Adsorber A will, after its adsorptive phase, be pressure-relieved by step T2 (Da 1) to the higher intermediate level P4 during which the gas discharged from adsorber A whose valve 15 has opened (while valve 50 is closed) arrives for top/top pressure compensation via choke 73 in line 5, with open valve 35, at adsorber C which, in turn, is now subjected to step T7 whereby it is boosted from intermediate pressure P3 to a higher intermediate level P4. According to the valve circuit diagram on FIG. 4 such pressure compensation (Da 1) takes the time step Z1 which in our example lasts for 55 s, with an overall cycle of 720 s.
Upon the aforesaid first pressure compensation and rest position (standby) which latter, for an overall cycle of 720 s, accounts for 115 s, adsorber A is further relieved by step T3 (Da 2) via another pressure compensation with adsorber D, i.e. brought down from the higher intermediate level P4 to the lower intermediate level P3. To this end, gas from adsorber A is led, with valves 14 and 42 opened, via a ring line 3 (valve 60 in line 92 closed) and via choke 74, to adsorber D which latter, in turn, is being subjected to step T6 and boosted from its final vacuum pressure P1 to the intermediate level P3. The pressure compensation in our case happens therefore in a top/bottom mode. According to the valve circuit diagram on FIG. 4 the pressure compensation Da 2 lasts for the time span Z3 which in the quoted example takes 10 s of an overall cycle of 720 s.
Thereafter the pressure prevailing in adsorber A is further reduced by step T4 (GEE) in a counter-flow, with opened valves 12 and 60, via choke 75, from the intermediate level P3 down to ambient pressure P2. The gas discharged during this enters a waste gas line 92. In our example, the counter-flow pressure relief lasts 55 s on a total cycle of 720 s.
Upon counter-flow pressure relief, adsorber A will be evacuated by steps T5 (Ev), with opened valve 11, by means of vacuum pump 80, from ambient pressure P2 until having arrived at a final vacuum pressure P1 which may be 50 mbar. The gas mixture low in helium withdrawn during evacuation enters waste gas line 93. In our example, evacuation takes 115 s on an overall cycle of 720 s.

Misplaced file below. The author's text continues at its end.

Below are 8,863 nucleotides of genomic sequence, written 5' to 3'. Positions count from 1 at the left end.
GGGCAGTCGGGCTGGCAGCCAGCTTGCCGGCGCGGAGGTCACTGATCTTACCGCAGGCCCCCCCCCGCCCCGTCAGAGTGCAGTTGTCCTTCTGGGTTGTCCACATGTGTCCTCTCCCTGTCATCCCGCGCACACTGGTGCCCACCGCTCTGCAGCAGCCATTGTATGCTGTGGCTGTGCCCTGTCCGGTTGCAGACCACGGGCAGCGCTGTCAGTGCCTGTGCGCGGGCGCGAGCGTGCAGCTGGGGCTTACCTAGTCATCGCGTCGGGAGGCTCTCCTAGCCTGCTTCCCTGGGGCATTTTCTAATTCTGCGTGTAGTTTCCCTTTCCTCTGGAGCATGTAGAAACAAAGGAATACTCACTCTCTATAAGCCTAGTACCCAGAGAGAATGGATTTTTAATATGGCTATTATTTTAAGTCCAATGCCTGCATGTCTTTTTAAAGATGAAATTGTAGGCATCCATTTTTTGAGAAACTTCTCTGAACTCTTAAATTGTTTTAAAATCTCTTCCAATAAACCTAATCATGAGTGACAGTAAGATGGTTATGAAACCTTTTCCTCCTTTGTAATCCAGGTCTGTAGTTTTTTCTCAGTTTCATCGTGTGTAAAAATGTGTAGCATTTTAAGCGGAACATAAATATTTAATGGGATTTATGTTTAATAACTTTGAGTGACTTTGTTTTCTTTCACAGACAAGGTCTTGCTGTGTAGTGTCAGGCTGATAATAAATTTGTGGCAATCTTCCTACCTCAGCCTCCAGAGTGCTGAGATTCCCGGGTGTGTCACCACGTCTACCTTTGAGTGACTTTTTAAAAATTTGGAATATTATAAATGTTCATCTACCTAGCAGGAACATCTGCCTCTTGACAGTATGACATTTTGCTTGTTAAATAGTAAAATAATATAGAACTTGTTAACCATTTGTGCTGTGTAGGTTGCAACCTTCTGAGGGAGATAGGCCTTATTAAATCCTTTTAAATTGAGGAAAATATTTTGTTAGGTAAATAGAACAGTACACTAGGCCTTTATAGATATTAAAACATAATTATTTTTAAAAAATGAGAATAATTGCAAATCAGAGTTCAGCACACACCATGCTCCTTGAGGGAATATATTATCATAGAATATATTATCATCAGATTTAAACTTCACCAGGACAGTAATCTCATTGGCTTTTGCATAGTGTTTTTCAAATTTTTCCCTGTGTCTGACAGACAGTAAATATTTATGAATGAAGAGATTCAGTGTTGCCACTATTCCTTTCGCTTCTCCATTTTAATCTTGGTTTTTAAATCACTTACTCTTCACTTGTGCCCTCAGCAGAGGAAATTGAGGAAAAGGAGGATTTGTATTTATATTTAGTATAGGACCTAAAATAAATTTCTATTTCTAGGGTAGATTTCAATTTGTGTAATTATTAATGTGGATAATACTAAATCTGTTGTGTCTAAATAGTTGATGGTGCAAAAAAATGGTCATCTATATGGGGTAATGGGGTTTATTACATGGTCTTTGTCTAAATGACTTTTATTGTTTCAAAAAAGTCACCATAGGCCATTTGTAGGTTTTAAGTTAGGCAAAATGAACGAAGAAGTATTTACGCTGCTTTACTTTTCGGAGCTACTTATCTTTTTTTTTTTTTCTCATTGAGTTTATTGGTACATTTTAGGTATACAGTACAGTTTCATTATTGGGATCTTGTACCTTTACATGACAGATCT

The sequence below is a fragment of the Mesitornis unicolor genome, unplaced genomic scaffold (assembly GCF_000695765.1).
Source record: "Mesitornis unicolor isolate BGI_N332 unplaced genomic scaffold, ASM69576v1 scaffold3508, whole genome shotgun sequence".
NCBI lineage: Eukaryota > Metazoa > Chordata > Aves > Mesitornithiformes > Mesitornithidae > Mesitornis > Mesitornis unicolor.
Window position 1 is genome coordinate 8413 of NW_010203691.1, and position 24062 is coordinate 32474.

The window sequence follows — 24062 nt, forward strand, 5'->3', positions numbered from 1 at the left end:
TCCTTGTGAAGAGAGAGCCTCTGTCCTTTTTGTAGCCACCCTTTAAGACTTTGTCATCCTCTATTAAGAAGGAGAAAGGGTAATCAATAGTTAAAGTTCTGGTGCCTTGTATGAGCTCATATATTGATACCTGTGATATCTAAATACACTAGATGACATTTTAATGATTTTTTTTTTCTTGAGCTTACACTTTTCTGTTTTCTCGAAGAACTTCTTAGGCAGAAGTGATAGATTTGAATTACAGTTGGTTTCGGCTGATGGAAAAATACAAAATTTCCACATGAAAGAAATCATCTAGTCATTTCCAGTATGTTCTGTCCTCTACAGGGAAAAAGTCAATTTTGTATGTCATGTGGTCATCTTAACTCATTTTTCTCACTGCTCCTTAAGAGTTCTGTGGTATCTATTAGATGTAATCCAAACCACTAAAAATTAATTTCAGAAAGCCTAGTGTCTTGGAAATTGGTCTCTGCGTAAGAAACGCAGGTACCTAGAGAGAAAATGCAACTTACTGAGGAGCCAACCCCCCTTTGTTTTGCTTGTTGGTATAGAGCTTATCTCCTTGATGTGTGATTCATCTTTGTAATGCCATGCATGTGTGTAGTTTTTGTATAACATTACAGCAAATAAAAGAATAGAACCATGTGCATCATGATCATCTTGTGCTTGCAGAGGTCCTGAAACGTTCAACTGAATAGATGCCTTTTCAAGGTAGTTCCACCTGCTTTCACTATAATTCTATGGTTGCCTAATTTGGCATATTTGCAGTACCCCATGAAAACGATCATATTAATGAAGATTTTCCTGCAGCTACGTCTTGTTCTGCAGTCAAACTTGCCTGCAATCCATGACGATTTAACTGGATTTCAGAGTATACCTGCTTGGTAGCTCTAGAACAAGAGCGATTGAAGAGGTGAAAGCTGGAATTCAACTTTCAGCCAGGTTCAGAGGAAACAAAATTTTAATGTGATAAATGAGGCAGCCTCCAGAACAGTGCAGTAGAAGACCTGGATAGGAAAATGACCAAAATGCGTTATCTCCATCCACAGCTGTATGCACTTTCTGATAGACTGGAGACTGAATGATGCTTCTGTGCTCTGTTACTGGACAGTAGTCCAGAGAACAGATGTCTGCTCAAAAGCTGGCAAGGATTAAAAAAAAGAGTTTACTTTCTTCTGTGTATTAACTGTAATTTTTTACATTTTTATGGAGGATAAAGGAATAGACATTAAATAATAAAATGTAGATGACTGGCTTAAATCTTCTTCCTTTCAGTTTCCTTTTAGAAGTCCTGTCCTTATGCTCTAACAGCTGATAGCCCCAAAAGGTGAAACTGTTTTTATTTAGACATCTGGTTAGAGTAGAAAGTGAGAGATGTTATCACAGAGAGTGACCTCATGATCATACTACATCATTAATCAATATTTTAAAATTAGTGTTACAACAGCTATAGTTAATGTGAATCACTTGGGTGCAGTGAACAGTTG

Thereafter the evacuated adsorber A is, by step T6 (DA 1), brought from its final vacuum pressure P1 to intermediate pressure P3 in a compensation with adsorber B. The step is effected preferably as top/bottom pressure compensation. During this a helium-enriched gas mixture is pressure-relieved by passing from the outlet of adsorber B, with the valves 24 and 12 open (valve 60 being closed), via ring line 3 and choke 74 to the inlet of adsorber A. All the while adsorber B passes through step T3. During pressure compensation the pressure in adsorber B drops from an intermediate level P4 to the lower intermediate level P3. Pressure compensation DA 1 takes 10 s on an overall cycle of 720 s duration.
Adsorber A, now boosted to the intermediate pressure level P3, is hereafter subjected to further pressure build-up by step T7 (DA 2) bringing it to intermediate level P4 in another pressure compensation with adsorber C. This compensation is carried out preferably in the top/top mode so that a helium-enriched gas mixture becomes destressed passing from the outlet of adsorber C with open valves 35 and 15 via choke 73 in line 5, to the outlet of adsorber A. All the while adsorber C is subjected to step T2 whereby pressure in adsorber C drops from adsorption pressure P5 to an intermediate level P4. Pressure compensation DA 2 takes 55 s on an entire cycle of 720 s duration.
Finally adsorber A is boosted by step T8 (DA 3) using product gas to bring it from the intermediate level P4 to adsorption pressure P5. To this end part of the product gas is passed to adsorber A via choke 72 and open valves 50 and 15. According to the valve circuit diagram on FIG. 4 pressure build-up DA 3 is composed of the two time steps Z2 and Z3 taking 115 viz. 10 s on an overall cycle of 720 s.
Upon pressure build-up DA 3 using product gas another pressure swing cycle starts in adsorber A, commencing again by the adsorption step. The pressure swing cycle in the adsorbers B, C and D runs accordingly, although staggered in time, as can be taken from FIG. 3. Respective valve arrangements 20, 21, 22, 23, 30, 31, 32, 33, 34, 40, 41, 43, 44, 45 and 95 for adsorbers B, C and D operate in similar sequence to those associated with adsorber A as hereinabove described and illustrated in FIG. 4.